As it steps up its hunt for outgoing Chief Executive Sebastian Mikosz successor, the Kenya Airways board has made the most logical decision, to appoint an insider to fill his former boss’s shoes in acting capacity until a suitable replacement is found.
Mikosz leaves the national carrier after announcing his decision to leave the loss-making entity at the end of December this year before completing his three-year contract.
“The board of Kenya Airways PLC wishes to announce that effective January 1, 2020, Allan Kilavuka who is currently the CEO of Kenya Airways subsidiary Jambojet Limited, has been appointed to take on the role of acting CEO until a substantive CEO for Kenya Airways is recruited and appointed,” said Kenya Airways board Chairman Michael Joseph in a statement.
Kilavuka will also be expected to continue with his duties as the chief executive of Jambo Jet, the budget carrier under the Kenya Airways stable.
In-line to take over the national carrier deep in the negative territory to the tune of Ksh7.5 billion is Kilavuka, a man who believes that a good chief executive must deliver value to shareholders.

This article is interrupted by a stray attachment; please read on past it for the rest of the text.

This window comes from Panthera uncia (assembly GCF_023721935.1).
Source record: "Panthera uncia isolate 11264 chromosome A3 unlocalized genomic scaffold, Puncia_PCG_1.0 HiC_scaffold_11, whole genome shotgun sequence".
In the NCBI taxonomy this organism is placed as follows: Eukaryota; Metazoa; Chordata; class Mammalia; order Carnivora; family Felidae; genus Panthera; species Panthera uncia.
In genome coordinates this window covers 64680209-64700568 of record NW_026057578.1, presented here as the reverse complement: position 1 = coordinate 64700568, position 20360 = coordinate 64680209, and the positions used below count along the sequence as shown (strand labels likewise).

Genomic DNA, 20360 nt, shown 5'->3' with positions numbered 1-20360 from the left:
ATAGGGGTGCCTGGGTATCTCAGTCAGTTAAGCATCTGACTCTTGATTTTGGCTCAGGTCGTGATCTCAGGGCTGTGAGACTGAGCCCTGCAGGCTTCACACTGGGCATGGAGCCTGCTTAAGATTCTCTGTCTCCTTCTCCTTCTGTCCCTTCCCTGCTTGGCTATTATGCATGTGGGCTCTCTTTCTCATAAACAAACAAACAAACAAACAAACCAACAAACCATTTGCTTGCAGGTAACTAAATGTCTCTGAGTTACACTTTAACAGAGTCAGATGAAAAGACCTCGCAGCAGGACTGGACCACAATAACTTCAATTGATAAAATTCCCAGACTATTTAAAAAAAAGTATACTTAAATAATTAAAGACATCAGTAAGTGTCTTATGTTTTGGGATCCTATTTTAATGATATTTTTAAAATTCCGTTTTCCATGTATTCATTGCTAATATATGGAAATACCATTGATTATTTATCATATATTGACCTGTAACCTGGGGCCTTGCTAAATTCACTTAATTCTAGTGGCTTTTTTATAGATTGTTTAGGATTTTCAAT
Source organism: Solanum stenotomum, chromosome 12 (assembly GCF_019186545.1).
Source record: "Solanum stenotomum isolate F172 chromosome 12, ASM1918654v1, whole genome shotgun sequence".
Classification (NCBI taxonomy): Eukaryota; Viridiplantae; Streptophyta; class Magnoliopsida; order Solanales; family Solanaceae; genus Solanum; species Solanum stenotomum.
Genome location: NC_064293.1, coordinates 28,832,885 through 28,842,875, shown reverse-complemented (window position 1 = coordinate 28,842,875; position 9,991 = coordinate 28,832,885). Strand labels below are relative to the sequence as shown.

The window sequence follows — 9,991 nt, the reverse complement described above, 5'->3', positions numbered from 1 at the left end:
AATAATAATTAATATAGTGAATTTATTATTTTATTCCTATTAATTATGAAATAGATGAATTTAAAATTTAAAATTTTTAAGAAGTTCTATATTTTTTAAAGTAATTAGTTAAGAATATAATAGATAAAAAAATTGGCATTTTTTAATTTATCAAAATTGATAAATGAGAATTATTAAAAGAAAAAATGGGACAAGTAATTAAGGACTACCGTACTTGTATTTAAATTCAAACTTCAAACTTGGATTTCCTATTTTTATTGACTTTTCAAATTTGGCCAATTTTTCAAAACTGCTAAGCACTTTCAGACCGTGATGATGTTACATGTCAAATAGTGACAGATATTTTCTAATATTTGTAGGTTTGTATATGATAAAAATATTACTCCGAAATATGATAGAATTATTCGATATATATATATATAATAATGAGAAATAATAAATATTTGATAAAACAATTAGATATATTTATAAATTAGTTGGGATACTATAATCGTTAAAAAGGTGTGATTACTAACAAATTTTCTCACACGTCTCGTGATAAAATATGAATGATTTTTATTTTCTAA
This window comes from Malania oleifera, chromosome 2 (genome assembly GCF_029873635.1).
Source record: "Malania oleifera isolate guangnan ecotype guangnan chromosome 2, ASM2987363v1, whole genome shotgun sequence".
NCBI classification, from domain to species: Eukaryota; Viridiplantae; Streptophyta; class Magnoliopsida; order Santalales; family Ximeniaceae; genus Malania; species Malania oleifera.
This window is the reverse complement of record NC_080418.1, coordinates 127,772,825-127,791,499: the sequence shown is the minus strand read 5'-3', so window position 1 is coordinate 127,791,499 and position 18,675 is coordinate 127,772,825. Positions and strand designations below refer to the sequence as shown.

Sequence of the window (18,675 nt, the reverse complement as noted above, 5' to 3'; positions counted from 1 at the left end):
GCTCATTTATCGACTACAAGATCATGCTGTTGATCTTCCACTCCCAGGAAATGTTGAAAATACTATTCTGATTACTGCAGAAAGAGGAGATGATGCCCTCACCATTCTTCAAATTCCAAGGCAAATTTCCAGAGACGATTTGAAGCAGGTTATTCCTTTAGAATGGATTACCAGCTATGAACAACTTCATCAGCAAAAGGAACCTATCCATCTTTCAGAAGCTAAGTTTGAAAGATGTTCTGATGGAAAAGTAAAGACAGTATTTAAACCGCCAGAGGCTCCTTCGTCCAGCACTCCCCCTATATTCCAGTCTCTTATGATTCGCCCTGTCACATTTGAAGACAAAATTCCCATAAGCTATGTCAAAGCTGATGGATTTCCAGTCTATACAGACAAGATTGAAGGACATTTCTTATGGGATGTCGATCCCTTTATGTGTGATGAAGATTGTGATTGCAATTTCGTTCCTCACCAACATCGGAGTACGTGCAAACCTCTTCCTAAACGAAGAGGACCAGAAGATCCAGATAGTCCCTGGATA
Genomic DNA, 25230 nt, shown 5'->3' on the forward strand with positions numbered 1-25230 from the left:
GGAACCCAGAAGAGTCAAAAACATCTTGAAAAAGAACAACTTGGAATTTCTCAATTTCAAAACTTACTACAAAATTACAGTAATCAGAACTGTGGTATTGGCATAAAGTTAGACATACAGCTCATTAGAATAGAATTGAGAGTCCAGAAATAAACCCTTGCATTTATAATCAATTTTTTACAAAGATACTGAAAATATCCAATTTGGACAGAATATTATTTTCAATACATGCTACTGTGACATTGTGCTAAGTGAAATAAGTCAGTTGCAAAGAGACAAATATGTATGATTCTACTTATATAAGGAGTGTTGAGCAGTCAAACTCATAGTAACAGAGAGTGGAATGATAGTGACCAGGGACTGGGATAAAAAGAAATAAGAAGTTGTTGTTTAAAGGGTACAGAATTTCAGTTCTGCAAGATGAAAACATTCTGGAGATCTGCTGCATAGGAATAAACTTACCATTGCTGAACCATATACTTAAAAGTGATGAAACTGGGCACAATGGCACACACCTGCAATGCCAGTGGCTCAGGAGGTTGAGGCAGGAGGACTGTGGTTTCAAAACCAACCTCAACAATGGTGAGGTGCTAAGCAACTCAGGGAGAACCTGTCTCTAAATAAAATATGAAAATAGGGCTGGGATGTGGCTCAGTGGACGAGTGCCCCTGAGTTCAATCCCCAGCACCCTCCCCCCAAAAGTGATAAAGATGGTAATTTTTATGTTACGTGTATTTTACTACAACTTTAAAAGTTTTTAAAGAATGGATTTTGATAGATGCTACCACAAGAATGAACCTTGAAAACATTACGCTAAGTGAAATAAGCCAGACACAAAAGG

Speaking during an interview with a local publication in June 2019, Kilavuka said that one of his major motivations as a corporate leader is to deliver value to shareholders but he has been asked to lead an entity that was not so long ago asking the government to take off the shareholders responsibility from its back if the company is to return to profitability as desired.
“The focus is to keep the company secure, be efficient, be profitable, return a reasonable profit with shareholders but then again we need to look at how do we look at different products, diversify and de-risk the business and looking for opportunities to expand and grow,” Kilavuka said when asked about Jambojet’s milestones.
Before announcing his decision to leave KQ, Mikosz had been pushing the Kenyan government to either nationalize the airline or relieve the airline’s management from the shareholders burden amid overwhelming competition from state-backed airlines operating in the region.
“We must be given a different mandate,” said Mikosz.
MPs have already recommended that the troubled airline be nationalized but not much has been done to act on the legislators recommendations.
Kilavuka, on the other hand, has been thrown at the deep end asked to do the job that became too difficult for Mikosz to do.
Whereas he has been successful in steering Jambojet to the right direction, Kenya Airways will be a totally different proposition for the man who has seen the budget carrier grow from operating one plane to five.
Meanwhile, he has to juggle two demanding jobs while worrying whether he can lift one of them from a Ksh7.5 billion hole.